If your company has a development project on the drawing board, part of the planning process involves evaluating potential impacts to the ecosystem. The “no loss of wetlands” requirement established through the 1972 Clean Water Act presents companies with responsibilities and opportunities for preservation that are making a solid, real-world impact on ecological habitats in the U.S.
According to Forbes Magazine, between the mid-1950s and the mid-1970s, natural processes and human activities resulted in the net loss of more than 450,000 acres of wetlands annually. By 2008, fewer than 18,000 acres per year were being lost, a 96 percent annual decrease. The success story behind these statistics involves a proactive and dynamic relationship between the public, private, and environmental sectors.
The Section 404 permitting process directed by the U.S. Army Corps of Engineers (USACE) requires the applicant to prepare and present a plan to mitigate for wetland impacts.
Because onsite mitigation proved to be somewhat ineffective in the overall ecological restoration process, a market for large-scale wetlands projects evolved that was supported by private, public, and environmental sectors. In addition, private investors recognized great opportunities in financing mitigation banks overseen by the USACE that make “credits” available for purchase by project owners who are navigating the Section 404 permit process.
How it works:
- – Private sector investors, or mitigation bankers, finance large-scale wetlands restoration projects.
- – This creates credits that private and public entities can buy to offset damage to wetlands caused by their projects.
- – The system speeds the Section 404 permit approval process, making mitigation banks an attractive option for developers.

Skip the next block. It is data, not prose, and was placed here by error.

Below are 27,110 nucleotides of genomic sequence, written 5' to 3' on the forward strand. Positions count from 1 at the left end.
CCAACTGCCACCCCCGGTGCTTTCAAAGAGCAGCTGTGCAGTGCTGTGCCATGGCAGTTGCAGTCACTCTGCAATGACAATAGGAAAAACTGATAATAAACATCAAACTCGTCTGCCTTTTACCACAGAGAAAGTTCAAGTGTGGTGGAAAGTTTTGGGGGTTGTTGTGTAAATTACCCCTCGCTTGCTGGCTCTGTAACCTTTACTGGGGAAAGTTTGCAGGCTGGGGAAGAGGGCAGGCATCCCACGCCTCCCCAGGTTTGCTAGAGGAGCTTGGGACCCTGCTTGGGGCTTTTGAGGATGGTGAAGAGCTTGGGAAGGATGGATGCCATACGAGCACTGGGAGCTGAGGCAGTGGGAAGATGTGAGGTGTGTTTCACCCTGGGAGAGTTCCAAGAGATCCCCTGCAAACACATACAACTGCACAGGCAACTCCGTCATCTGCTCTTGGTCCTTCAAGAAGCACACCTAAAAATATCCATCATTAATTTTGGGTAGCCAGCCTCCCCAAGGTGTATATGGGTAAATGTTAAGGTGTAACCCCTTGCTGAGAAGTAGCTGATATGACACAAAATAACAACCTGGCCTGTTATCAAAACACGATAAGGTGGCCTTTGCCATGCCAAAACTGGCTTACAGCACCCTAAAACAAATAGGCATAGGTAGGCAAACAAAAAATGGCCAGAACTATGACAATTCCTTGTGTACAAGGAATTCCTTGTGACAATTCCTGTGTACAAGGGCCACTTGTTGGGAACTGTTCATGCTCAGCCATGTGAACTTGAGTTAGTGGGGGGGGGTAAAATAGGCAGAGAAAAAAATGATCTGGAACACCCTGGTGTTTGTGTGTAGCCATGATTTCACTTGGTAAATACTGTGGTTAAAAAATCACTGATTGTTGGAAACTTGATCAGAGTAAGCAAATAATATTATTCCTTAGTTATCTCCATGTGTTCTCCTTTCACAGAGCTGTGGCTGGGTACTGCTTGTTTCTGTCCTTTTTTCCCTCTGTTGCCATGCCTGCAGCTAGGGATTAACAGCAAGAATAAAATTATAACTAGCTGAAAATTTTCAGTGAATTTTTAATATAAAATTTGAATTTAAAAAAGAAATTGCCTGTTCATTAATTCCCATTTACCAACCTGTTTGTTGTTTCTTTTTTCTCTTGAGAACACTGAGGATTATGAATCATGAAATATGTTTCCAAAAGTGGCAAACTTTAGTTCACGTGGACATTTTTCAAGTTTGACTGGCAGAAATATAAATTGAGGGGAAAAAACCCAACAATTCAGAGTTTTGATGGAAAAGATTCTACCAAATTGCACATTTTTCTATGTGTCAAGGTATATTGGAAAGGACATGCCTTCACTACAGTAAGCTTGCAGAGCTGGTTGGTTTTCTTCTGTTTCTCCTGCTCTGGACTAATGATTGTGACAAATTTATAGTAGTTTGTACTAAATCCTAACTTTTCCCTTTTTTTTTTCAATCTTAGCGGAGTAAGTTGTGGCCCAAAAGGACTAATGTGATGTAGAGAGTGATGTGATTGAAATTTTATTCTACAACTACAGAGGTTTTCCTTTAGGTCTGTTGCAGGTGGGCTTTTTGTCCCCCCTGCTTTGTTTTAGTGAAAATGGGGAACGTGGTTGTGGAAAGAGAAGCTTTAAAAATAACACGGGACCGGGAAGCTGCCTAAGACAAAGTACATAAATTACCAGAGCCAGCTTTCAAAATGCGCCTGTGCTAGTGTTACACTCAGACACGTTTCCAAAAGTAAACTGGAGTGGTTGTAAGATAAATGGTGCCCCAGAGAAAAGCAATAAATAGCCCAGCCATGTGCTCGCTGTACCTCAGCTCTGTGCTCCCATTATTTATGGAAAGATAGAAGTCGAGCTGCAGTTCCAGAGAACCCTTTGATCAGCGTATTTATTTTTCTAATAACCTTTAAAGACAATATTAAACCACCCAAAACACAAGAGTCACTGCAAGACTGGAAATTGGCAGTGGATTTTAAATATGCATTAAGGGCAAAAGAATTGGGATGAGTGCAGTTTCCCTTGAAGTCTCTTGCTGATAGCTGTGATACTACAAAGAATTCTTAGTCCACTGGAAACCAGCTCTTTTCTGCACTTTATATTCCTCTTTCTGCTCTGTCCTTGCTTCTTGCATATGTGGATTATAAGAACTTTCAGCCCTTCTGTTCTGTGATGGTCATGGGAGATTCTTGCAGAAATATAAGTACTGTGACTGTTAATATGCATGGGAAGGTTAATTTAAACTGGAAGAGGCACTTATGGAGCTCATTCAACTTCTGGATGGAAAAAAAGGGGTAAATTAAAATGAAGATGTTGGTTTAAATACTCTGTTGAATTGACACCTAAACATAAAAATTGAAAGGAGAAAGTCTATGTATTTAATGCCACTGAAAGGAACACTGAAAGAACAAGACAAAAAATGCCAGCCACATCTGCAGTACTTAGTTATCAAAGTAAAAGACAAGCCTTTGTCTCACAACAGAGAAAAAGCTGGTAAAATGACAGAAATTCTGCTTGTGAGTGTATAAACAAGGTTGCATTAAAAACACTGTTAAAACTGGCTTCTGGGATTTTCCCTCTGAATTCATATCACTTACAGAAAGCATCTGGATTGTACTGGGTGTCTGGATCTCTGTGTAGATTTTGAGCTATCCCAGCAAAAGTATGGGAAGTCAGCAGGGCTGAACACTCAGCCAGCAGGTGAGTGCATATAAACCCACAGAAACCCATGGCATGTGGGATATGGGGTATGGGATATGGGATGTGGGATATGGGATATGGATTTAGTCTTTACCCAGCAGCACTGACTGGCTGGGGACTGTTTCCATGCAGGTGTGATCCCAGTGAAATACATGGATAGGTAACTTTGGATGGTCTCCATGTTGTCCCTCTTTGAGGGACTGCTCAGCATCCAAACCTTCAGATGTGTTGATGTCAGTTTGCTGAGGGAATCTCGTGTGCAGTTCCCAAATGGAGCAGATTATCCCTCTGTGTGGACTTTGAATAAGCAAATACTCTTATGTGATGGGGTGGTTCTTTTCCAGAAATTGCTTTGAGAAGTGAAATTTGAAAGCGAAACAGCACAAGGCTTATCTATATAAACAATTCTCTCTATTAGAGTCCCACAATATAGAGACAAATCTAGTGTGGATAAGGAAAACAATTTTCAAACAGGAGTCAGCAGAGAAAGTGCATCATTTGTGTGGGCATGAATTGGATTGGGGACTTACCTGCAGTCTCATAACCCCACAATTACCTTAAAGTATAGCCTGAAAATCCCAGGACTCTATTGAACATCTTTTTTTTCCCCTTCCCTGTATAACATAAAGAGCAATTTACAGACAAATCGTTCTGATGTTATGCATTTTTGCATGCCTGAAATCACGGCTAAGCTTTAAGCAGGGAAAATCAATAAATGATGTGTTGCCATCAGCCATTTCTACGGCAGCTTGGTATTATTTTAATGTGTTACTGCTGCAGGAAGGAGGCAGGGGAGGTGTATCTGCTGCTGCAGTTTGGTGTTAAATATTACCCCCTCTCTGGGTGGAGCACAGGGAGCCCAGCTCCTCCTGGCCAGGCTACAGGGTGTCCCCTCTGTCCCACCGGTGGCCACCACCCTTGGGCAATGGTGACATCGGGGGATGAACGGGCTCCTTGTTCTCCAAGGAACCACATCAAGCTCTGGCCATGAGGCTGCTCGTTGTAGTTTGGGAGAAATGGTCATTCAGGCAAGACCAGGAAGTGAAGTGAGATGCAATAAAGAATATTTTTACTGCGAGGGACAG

- – Payments made by developers, in turn, repay private investors who front the money for the banks’ restoration work.
- – The wetlands projects create, enhance, and sustain ecosystems that provide wildlife habitat, storm protection, and water filtration.
According to the U.S. Environmental Protection Agency, the Water Resources Development Act (WRDA) of 2007 identified mitigation banking as the preferred mechanism for offsetting unavoidable wetland impacts associated with USACE Civil Works projects. There are currently more than 2,900 mitigation banks that focus on wetlands, and more than 100 conservation banks that focus on other protected habitats and resources – and the growth in this sector is tremendous.
The team at EDGE has the expertise and experience to help you successfully navigate the complex landscape of environmental regulations and offers several Clean Water Act services, such as U.S. Army Corps of Engineers Section 404 permitting, including solutions for Wetland Mitigation. We are here to answer your questions, and to make recommendations about implementing best practices so that your projects move forward efficiently and achieve positive economic and ecological results.
Call EDGE, and we will start the discussion. Bringing further insight.